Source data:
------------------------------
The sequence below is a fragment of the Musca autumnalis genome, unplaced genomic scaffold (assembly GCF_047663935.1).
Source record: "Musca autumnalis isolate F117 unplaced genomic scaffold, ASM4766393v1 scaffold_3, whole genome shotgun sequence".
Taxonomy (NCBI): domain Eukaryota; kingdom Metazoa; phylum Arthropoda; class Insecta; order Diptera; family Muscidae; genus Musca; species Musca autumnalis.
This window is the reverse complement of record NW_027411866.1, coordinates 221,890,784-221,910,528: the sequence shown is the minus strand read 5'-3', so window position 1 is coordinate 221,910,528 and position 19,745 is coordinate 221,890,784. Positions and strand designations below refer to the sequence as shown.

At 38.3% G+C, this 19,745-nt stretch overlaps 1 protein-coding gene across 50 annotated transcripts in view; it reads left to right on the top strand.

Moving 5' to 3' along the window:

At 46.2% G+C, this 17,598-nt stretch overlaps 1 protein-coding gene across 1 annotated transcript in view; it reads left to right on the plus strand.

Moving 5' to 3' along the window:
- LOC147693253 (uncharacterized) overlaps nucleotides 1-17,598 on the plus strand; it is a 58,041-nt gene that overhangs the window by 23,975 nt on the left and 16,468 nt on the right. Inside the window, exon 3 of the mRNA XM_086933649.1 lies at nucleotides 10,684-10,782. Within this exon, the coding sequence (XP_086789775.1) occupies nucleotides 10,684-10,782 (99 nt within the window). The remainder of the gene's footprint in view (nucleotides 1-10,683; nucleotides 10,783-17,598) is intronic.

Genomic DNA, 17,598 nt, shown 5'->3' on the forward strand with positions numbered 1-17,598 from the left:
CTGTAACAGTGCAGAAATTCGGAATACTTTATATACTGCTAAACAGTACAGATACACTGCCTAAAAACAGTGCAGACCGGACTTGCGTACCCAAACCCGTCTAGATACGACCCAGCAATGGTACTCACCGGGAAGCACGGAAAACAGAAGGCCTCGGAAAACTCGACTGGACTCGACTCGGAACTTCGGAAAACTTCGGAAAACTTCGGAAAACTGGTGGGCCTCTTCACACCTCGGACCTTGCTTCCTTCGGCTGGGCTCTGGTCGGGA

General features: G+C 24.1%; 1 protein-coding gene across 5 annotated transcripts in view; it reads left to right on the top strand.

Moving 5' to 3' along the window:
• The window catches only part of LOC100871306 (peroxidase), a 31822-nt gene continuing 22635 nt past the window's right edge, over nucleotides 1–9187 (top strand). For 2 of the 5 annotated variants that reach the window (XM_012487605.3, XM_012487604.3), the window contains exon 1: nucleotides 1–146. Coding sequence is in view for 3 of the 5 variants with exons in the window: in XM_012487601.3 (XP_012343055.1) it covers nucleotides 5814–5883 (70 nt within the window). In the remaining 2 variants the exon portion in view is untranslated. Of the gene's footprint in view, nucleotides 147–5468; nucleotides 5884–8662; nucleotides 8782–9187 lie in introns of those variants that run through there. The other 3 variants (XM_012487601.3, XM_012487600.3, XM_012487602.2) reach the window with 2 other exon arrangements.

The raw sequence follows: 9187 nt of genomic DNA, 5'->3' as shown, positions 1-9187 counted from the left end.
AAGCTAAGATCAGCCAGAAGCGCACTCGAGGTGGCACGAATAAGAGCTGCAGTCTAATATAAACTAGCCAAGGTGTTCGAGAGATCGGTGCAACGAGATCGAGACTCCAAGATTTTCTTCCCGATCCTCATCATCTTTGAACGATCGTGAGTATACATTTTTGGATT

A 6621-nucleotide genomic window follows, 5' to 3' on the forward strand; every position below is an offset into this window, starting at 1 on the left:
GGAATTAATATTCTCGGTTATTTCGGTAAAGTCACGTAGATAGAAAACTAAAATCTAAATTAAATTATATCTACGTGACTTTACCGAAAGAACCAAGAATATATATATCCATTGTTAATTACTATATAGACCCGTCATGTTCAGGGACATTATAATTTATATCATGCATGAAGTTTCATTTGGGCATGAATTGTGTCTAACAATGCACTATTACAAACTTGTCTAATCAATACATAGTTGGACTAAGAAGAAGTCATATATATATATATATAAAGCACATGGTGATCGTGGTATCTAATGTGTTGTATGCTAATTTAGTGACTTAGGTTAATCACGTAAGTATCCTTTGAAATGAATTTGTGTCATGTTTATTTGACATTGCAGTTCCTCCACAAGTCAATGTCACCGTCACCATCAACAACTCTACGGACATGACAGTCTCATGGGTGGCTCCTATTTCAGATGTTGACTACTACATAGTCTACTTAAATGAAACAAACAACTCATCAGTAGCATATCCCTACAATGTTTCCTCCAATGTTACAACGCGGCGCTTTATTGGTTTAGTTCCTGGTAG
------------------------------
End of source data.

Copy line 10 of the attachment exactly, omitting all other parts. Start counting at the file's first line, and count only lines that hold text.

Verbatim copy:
Genomic DNA, 17,598 nt, shown 5'->3' on the forward strand with positions numbered 1-17,598 from the left: